A Pathway to Success: Via of The Lehigh Valley

By Jennifer LoConte

The word “Via” is Latin for road or pathway. Via of the Lehigh Valley supports individuals faced with certain challenges or obstacles to reach their own road to success. Originally started in 1954, Via was formed by a group of 13 families who had adult children with disabilities and were looking for a place for their children to belong. Clara Morrow, one of the original family members, went door-to-door soliciting funds for the organization, raising $10,000, which was an extraordinary amount of money for the 1950s. Years later, after merging with the Lehigh Valley Association of Rehabilitation Centers (LARC) and United Cerebral Palsy of the Lehigh Valley, Via grew significantly, expanding their services for all ages, from birth to retirement.

Via’s mission is to provide leadership, support, opportunities and resources for people with disabilities in order to be independent, productive and enjoy full lives within the community. According to their website, Via envisions a time when all people will have equal access to appropriate developmental and educational services, rich and meaningful relationships, a rewarding career and a satisfying retirement.

Lisa Walkiewicz, Vice President of Communications, says, “Via’s success is based on the achievements of the people we serve.” According to Via’s statistics, 250 children with developmental delays and disabilities receive services annually. Walkiewicz continues, “Early intervention programs can be crucial to reaching those important milestones in a young child’s life.” From infancy to age three, therapists work individually with a child at home or daycare facility. Parents and caregivers are encouraged to participate so that therapy continues in the home. Via does not see children ages three through eight, when individual school districts take over services for those with disabilities. Families can be referred by their county, however, and Walkiewicz says a simple phone call to Via is a good way to start the process.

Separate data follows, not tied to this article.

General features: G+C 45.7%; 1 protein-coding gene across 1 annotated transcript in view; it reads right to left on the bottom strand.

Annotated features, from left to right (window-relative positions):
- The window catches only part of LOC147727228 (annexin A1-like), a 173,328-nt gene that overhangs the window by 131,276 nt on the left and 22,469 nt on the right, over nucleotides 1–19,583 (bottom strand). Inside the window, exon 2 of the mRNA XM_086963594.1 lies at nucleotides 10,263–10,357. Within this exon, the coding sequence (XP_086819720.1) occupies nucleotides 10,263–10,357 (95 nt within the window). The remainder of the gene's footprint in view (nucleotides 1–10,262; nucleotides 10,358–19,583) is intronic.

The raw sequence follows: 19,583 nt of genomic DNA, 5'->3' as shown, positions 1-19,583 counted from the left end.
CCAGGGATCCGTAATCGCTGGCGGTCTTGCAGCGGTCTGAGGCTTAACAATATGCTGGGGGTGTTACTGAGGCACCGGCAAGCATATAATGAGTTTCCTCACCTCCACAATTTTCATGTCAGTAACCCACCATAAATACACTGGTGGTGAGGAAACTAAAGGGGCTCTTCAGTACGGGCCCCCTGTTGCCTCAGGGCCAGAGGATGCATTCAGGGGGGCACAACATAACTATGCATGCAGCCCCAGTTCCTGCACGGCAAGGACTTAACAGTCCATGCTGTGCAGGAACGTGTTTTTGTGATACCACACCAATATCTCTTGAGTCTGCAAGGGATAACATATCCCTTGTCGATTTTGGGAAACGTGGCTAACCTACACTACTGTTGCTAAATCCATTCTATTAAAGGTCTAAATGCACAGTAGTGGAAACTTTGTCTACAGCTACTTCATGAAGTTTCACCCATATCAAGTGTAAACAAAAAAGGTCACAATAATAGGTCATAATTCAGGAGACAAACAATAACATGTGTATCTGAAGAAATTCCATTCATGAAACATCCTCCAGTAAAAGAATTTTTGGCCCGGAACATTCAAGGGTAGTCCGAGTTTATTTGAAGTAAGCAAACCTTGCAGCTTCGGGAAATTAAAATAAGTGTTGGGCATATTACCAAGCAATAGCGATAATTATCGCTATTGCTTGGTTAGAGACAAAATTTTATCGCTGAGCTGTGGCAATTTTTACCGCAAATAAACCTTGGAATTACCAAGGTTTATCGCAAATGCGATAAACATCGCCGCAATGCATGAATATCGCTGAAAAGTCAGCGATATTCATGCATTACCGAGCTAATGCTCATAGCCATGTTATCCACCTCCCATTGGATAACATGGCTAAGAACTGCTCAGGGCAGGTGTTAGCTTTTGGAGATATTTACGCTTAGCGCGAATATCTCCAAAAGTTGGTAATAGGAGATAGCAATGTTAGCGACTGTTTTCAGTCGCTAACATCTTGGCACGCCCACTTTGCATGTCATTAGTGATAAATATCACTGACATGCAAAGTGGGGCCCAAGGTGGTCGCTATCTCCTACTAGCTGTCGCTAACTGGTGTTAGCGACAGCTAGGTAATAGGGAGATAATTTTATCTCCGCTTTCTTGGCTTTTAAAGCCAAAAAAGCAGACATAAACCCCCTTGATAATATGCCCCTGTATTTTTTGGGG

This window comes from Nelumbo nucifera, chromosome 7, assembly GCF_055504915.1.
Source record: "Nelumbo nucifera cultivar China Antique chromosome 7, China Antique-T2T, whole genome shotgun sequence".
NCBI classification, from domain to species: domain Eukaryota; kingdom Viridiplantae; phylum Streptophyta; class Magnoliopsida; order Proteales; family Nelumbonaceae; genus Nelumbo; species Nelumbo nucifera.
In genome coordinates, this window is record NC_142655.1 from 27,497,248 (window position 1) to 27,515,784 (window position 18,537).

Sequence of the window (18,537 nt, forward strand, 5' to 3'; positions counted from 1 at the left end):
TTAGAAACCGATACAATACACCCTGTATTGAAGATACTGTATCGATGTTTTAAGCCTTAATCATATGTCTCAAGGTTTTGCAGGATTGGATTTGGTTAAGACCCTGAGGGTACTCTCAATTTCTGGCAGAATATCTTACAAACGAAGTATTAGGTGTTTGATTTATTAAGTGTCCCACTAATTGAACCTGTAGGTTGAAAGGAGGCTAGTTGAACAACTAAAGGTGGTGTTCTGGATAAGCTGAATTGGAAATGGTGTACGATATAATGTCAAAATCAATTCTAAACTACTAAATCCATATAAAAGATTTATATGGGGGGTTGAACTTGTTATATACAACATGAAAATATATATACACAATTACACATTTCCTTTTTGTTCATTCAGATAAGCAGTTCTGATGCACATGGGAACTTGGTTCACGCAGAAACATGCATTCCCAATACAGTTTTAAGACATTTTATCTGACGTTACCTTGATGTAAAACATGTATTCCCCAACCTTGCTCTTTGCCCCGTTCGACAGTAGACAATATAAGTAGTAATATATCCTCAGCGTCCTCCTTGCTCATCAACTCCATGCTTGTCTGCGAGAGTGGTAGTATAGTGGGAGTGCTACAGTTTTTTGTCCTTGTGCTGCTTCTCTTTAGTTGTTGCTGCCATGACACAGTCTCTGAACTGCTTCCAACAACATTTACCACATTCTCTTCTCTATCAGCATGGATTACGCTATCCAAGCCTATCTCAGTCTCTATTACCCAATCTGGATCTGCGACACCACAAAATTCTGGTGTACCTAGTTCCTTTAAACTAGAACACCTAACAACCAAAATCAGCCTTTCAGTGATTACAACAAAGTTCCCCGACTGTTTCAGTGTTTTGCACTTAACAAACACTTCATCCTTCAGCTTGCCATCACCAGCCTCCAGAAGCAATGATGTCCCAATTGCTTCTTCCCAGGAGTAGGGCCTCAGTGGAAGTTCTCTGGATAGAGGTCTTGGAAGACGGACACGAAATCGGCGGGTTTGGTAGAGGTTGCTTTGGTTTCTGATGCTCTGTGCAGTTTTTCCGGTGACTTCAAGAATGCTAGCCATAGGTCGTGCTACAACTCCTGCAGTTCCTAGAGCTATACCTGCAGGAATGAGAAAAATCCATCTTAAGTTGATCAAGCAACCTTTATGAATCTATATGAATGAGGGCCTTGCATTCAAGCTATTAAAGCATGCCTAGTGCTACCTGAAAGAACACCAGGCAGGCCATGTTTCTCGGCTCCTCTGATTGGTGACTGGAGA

Via is extremely proud of its’ Employment Services program. With a wide -variety of participating employers, an individual is matched with a job that fits his or her interests and skills. Pierpoint says, “Our goal is to help place folks in productive, self-sustaining long-term jobs.” Via works with businesses every step of the way to make both the employer and employee a success. Walkiewicz says, “A job coach assists with training the employee as long as necessary until eventually, only a check-in every few weeks is necessary.” Businesses such as restaurants, national department store chains, supermarkets, nursing homes, specialty stores, even greenhouses participate.  Martin Guitars, for example, has been involved with Via for the last 15 years.  In fact, three employees hired through Via’s employment program have just celebrated 10 years with the company. Via needs employers like these whose mission it is to employ people of all abilities and their willingness to diversify their workforce. Additionally, Via offers autism services, senior and retirement services, independent living, family and individual counseling and community mentoring.

As the population of the Lehigh Valley and surrounding areas continues to grow, Via’s community involvement does as well.  Northampton, Lehigh, Bucks and Monroe are some of the counties that Via covers. They also work with at least 10 school districts in order to help students with disabilities transition from high school to graduation. Walkiewicz says, “Although 95% of our operation is government-funded, it’s clearly not enough to cover all of the necessary programs and services we offer.” Fundraising events held throughout the year help to supplement Via’s resources. Upcoming events include  the Golf Classic on May 21st and the Lehigh Valley Health Network Marathon for Via (now in its 6th year) on Sept. 9th, which in addition to a marathon offers a half-marathon as well as a family fun walk.

Besides fundraising events, there are even more ways to get involved. Donating and/or buying quality merchandise at a Via thrift shop is a great way to help children and adults with disabilities. There are several stores located throughout the Lehigh Valley offering clothing, formal wear, furniture, household items, antiques and vintage collectibles. Or, holding a neighborhood or classroom clothing drive can get the entire family involved. Besides financial donations, volunteering is also a great way to become personally involved. (There are over 500 volunteers involved with the Via Marathon). For additional information on programs, services and fundraisers, visit www.vianet.org.

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